The majority of Finnish listed companies (41 companies constituting 33 % of all the listed companies) belong to the industrial sector. Within the industrial sector, the number of women executives leading business operations is clearly smaller than in other sectors, under 3 per cent. To compare, in basic materials and in energy sectors, traditionally dominated by the men, women act far more often in business operational executive functions (13 % and 25 %). The fact that there are so few women in the industrial sector strongly diminishes the total share of executive women in business operations. Excluding the industrial sector, the percentage of women would be much higher, 14 %.
Women Executives Have Higher Educational Level than Their Male Counterparts
Some explanation for the small number of executive women can be found in the executives’ educational background. The report reveals that the most common background for executives in Finnish listed companies is a master’s degree in business or in engineering.
The Finnish economic structure is dominated by the industrial sector. It seems that there is a tradition to appoint engineers to executive positions. This tendency is rather strong in Finland compared to other countries. Of all the executives in Finnish listed companies, 38 per cent have a degree in engineering. What raises concern is that just a fifth of the engineering graduates are women. Of the executives in listed companies with engineering background only 10 % are women.
“What should also be noted is the number of male executives who have graduated with lower degree in engineering. Women appointed as executives seldom have lower degrees as their educational background. The difference between women and men in their educational level is most notable in engineering background” notes Mr Antti Turunen, Legal Counsel of the Finland Chamber of Commerce.
The executives of Finnish listed companies are between 29 to 74 years of age. In younger age groups the number of women executives is clearly higher than in older generations. In the age group of 40 years or younger, the number of women has increased already to 30 %. In 2013, the percentage of women in the same age group was just 21 %.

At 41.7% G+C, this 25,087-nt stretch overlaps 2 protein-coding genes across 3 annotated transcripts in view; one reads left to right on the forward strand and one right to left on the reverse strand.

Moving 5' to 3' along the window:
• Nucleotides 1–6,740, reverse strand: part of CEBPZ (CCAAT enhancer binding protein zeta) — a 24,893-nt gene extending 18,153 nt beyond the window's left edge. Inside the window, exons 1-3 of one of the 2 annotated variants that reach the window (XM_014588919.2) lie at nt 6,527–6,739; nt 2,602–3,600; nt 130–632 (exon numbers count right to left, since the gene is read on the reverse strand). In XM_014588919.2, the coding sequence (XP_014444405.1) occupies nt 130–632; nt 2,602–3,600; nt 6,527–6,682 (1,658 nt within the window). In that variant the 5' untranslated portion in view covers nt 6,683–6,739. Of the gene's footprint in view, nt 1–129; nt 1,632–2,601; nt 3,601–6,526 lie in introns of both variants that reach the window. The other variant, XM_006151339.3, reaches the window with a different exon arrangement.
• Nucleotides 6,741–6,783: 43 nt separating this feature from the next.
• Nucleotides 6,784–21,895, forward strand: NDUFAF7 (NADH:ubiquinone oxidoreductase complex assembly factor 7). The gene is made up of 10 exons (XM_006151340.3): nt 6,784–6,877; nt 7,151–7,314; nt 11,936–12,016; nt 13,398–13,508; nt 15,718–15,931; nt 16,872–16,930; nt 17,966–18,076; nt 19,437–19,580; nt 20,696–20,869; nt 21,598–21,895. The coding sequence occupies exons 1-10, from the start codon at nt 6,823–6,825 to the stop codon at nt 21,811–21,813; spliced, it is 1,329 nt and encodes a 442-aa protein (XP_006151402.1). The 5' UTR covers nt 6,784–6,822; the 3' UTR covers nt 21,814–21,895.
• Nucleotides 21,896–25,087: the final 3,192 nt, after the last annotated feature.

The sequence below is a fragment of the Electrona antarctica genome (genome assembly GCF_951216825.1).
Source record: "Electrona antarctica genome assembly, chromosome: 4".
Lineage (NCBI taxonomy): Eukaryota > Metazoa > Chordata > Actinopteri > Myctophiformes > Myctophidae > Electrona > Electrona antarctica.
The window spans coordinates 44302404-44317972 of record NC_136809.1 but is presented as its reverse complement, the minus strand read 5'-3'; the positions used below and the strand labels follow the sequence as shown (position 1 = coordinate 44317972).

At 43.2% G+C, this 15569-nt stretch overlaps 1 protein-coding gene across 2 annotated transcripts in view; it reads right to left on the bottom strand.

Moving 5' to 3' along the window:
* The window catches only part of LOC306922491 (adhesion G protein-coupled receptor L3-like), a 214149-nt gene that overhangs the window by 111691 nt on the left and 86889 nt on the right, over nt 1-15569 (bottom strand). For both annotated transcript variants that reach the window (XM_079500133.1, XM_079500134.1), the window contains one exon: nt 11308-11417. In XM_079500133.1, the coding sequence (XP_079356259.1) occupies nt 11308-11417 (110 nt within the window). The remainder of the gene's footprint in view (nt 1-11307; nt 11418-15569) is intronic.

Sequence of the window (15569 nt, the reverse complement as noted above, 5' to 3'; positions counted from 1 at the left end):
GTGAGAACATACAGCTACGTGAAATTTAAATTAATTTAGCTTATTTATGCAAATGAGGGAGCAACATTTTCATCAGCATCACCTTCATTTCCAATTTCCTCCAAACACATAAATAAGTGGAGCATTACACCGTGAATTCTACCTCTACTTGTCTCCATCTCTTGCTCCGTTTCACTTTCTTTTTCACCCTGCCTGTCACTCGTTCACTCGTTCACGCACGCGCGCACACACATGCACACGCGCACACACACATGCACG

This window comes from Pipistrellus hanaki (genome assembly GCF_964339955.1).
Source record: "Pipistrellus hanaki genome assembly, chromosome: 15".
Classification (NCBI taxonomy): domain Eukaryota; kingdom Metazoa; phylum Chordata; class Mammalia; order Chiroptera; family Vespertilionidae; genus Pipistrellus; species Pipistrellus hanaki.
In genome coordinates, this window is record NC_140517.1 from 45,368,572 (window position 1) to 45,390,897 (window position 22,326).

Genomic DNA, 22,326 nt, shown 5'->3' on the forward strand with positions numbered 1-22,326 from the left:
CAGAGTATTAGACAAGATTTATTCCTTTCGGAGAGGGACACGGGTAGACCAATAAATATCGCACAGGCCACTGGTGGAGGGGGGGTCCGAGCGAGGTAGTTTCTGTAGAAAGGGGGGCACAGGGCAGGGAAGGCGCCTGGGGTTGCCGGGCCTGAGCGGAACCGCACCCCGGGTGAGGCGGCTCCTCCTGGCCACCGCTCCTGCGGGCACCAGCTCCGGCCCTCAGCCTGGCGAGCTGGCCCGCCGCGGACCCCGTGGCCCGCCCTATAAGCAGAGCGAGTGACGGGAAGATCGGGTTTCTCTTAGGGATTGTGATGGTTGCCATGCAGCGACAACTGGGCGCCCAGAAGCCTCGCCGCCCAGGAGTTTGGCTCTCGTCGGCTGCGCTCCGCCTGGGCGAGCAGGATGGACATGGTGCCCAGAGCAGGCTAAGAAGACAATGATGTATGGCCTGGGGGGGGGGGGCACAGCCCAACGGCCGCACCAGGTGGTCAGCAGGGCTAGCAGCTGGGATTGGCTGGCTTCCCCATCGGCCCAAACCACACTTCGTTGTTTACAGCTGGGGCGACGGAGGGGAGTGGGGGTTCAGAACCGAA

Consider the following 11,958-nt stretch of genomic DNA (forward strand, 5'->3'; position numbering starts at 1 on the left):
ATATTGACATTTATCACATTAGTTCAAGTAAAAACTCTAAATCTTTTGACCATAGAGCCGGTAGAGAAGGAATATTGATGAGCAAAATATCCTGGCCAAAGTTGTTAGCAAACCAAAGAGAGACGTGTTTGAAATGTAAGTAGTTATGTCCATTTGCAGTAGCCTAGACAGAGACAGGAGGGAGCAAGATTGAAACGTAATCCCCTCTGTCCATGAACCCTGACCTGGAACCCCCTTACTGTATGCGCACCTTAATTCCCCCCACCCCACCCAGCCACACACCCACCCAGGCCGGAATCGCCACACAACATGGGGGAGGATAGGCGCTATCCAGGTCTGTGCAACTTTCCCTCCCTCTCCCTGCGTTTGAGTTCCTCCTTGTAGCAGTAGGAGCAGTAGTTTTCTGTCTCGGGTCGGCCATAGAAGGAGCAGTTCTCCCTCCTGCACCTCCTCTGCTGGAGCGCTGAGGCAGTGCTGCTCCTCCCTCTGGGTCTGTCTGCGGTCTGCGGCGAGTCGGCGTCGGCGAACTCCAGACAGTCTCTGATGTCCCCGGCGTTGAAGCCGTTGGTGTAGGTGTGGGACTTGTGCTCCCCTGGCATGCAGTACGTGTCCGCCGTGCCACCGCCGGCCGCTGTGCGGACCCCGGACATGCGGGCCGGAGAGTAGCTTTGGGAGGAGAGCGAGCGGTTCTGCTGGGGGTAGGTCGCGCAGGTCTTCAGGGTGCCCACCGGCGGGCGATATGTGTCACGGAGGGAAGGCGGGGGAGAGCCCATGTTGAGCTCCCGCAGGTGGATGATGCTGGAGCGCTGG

Younger women are more often appointed to line management. In the age group of the under 40 years old, more than half of the women executives lead business operations. If we look at older age groups, this figure is significantly lower.
“The positive trend among the younger women executives has continued for several years and gives a positive glimpse into the future. Yet, we lack a similar development in the older age groups. We should ask why there are so few women among executives who have turned 40 years of age” says Turunen.
Directors Have Seldom Background in HR or Marketing
The differing career paths between women and men are reflected in the gender distribution of boards. Almost half of the directors have CEO experience, most whom are men. In contrast, directors with professional background in HR or marketing are very rare. Still, women are better represented in these functions than in business operations. To establish a genuine balance between women and men in top positions, women should have more diverse career pipelines and leadership experience in business operations.